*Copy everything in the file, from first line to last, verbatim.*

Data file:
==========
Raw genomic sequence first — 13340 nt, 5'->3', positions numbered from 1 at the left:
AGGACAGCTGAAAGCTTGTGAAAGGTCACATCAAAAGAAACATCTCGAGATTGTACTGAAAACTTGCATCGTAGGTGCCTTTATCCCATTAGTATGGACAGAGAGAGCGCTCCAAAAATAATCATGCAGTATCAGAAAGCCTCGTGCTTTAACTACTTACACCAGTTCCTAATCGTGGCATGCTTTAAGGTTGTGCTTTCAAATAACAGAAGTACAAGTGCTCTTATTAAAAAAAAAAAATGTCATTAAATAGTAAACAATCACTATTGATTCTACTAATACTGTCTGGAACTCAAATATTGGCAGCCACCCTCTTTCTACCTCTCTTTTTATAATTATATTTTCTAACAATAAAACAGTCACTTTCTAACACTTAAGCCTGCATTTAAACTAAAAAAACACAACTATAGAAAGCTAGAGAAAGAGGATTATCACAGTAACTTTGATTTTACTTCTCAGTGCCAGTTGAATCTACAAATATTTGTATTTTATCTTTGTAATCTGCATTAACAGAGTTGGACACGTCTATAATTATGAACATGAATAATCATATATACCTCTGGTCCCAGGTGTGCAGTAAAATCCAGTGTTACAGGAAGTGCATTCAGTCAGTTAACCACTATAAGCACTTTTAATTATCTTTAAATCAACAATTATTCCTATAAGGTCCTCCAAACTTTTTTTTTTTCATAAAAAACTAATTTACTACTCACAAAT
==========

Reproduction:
Raw genomic sequence first — 13340 nt, 5'->3', positions numbered from 1 at the left:
AGGACAGCTGAAAGCTTGTGAAAGGTCACATCAAAAGAAACATCTCGAGATTGTACTGAAAACTTGCATCGTAGGTGCCTTTATCCCATTAGTATGGACAGAGAGAGCGCTCCAAAAATAATCATGCAGTATCAGAAAGCCTCGTGCTTTAACTACTTACACCAGTTCCTAATCGTGGCATGCTTTAAGGTTGTGCTTTCAAATAACAGAAGTACAAGTGCTCTTATTAAAAAAAAAAAATGTCATTAAATAGTAAACAATCACTATTGATTCTACTAATACTGTCTGGAACTCAAATATTGGCAGCCACCCTCTTTCTACCTCTCTTTTTATAATTATATTTTCTAACAATAAAACAGTCACTTTCTAACACTTAAGCCTGCATTTAAACTAAAAAAACACAACTATAGAAAGCTAGAGAAAGAGGATTATCACAGTAACTTTGATTTTACTTCTCAGTGCCAGTTGAATCTACAAATATTTGTATTTTATCTTTGTAATCTGCATTAACAGAGTTGGACACGTCTATAATTATGAACATGAATAATCATATATACCTCTGGTCCCAGGTGTGCAGTAAAATCCAGTGTTACAGGAAGTGCATTCAGTCAGTTAACCACTATAAGCACTTTTAATTATCTTTAAATCAACAATTATTCCTATAAGGTCCTCCAAACTTTTTTTTTTTCATAAAAAACTAATTTACTACTCACAAAT